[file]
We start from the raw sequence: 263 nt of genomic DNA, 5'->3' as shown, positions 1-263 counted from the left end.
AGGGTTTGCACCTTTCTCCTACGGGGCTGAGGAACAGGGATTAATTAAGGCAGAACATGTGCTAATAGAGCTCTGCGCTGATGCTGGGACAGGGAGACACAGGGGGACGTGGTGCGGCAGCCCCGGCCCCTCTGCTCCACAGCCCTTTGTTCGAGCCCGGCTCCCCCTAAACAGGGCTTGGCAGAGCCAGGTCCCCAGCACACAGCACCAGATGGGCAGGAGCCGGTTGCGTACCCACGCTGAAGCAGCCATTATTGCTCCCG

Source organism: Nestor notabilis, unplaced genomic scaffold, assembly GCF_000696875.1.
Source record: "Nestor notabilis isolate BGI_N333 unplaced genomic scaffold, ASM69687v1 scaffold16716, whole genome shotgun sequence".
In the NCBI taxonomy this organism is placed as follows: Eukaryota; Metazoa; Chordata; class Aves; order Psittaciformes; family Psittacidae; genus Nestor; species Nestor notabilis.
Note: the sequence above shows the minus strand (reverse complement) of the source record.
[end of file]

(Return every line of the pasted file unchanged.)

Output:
We start from the raw sequence: 263 nt of genomic DNA, 5'->3' as shown, positions 1-263 counted from the left end.
AGGGTTTGCACCTTTCTCCTACGGGGCTGAGGAACAGGGATTAATTAAGGCAGAACATGTGCTAATAGAGCTCTGCGCTGATGCTGGGACAGGGAGACACAGGGGGACGTGGTGCGGCAGCCCCGGCCCCTCTGCTCCACAGCCCTTTGTTCGAGCCCGGCTCCCCCTAAACAGGGCTTGGCAGAGCCAGGTCCCCAGCACACAGCACCAGATGGGCAGGAGCCGGTTGCGTACCCACGCTGAAGCAGCCATTATTGCTCCCG

Source organism: Nestor notabilis, unplaced genomic scaffold, assembly GCF_000696875.1.
Source record: "Nestor notabilis isolate BGI_N333 unplaced genomic scaffold, ASM69687v1 scaffold16716, whole genome shotgun sequence".
In the NCBI taxonomy this organism is placed as follows: Eukaryota; Metazoa; Chordata; class Aves; order Psittaciformes; family Psittacidae; genus Nestor; species Nestor notabilis.
Note: the sequence above shows the minus strand (reverse complement) of the source record.